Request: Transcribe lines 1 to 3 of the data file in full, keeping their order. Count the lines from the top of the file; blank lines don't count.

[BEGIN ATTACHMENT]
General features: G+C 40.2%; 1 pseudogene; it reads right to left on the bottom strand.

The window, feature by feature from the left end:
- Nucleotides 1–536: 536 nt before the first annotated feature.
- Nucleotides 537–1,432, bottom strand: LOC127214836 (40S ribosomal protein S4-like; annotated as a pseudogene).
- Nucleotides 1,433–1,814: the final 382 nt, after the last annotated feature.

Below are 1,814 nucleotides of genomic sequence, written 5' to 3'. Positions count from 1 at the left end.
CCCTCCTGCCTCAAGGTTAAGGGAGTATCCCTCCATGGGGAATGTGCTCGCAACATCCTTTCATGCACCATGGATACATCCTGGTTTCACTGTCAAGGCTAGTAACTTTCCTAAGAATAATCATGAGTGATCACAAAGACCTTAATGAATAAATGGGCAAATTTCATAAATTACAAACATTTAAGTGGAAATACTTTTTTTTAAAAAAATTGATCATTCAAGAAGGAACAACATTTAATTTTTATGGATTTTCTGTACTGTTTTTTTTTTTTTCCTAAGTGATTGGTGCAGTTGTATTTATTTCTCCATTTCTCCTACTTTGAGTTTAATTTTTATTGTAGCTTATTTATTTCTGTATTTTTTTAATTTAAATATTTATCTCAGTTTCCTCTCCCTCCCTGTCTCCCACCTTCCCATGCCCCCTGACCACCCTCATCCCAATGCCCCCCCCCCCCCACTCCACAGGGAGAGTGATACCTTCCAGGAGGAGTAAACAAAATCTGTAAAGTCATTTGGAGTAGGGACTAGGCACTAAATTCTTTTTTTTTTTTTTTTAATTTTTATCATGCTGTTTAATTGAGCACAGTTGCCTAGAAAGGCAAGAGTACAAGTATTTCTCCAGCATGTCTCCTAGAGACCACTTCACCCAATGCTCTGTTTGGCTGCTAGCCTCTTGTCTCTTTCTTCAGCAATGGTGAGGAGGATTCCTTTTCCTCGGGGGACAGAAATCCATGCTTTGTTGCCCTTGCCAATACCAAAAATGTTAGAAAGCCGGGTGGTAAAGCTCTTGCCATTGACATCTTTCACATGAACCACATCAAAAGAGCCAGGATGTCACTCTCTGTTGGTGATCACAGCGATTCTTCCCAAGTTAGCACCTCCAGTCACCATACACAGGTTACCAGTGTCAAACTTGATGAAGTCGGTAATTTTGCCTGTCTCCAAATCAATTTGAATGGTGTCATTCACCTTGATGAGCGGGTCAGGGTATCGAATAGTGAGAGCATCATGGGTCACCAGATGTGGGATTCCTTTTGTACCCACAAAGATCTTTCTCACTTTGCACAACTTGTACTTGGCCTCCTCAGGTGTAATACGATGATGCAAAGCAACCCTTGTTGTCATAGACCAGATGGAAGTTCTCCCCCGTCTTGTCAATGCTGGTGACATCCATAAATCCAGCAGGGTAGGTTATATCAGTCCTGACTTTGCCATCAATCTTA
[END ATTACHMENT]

General features: G+C 40.2%; 1 pseudogene; it reads right to left on the bottom strand.

The window, feature by feature from the left end:
- Nucleotides 1–536: 536 nt before the first annotated feature.